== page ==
Diabetes is a condition that requires adequate care to
ensure ideal outcomes. One need is for proper
post-discharge follow-up care to reduce unnecessary
hospital re-admissions. This care is more difficult in
U.S. rural areas due to lower physician and resource
availability. The purpose of this analysis was to examine
U.S. urban-rural differences in 30 day post-discharge
physician follow-up care.
This analysis utilized data from 2005 Medicare claims
files, merged with county-level information from the area
resource file. Beneficiaries with diabetes and with a
hospitalization served as the study population.
Differences in hospitalization rates and 30 day physician
follow-up care were estimated across levels of rurality.
Multi-level multivariate models estimated the factors
that significantly contributed to obtaining such care.
Approximately 90% of the study population had a follow-up
physician visit within 30 days; this rate was lower among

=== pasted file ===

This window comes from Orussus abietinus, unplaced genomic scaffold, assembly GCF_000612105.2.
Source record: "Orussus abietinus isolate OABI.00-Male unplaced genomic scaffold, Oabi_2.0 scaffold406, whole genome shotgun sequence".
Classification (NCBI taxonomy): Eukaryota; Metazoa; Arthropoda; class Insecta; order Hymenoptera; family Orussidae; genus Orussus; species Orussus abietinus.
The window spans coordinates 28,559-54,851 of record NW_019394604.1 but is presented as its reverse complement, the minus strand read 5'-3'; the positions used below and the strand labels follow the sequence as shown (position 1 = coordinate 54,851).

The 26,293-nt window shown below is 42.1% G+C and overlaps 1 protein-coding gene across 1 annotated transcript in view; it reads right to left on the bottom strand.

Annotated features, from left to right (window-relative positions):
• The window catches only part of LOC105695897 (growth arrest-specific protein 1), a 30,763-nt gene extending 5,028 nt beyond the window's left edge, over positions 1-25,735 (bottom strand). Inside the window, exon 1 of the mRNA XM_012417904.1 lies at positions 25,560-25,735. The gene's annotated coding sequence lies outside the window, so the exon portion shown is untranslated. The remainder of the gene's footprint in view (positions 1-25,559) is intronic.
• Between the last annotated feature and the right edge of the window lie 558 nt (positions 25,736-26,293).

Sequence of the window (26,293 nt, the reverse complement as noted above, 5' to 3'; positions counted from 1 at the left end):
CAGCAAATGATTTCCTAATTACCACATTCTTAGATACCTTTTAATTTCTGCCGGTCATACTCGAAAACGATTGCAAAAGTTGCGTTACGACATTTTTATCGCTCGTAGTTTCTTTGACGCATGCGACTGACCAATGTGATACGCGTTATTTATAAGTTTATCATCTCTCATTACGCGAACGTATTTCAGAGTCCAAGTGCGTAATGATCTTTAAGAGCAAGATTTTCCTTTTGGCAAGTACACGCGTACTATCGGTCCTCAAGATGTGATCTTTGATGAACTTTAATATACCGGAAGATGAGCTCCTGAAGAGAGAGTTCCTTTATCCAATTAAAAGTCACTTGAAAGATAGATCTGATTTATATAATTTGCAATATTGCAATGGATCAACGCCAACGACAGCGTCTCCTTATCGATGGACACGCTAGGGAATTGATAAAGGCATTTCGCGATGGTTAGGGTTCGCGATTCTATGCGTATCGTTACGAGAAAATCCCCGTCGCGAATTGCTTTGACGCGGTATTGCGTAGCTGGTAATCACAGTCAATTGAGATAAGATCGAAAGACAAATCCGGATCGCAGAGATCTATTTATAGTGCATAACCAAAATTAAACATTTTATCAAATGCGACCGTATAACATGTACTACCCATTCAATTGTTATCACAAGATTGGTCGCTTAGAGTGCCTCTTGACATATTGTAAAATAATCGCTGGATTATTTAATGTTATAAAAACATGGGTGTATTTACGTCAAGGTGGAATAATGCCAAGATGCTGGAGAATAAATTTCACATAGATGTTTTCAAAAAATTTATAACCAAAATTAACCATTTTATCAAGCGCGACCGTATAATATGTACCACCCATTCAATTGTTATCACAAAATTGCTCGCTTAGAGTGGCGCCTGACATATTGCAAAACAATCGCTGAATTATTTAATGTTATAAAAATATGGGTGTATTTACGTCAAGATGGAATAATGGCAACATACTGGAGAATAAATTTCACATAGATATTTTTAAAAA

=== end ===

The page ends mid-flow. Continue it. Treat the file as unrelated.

rural beneficiaries. Adjusted estimates indicated that
beneficiaries in rural areas were not less likely to
obtain a follow-up visit. Factors associated with
obtaining a follow up included having addition
comorbidities, being female or White, and living in the
This analysis found evidence that rural Medicare
beneficiaries were less likely to obtain post-discharge
physician follow-up visits within 30 days. The adjusted
result indicate that other factors such as personal
demographic and illness characteristics are more
predictive of this behavior than the rural location
itself. More research is needed to identify why these
specific factors are associated with visit behavior, and
how to design interventions to improve these rates.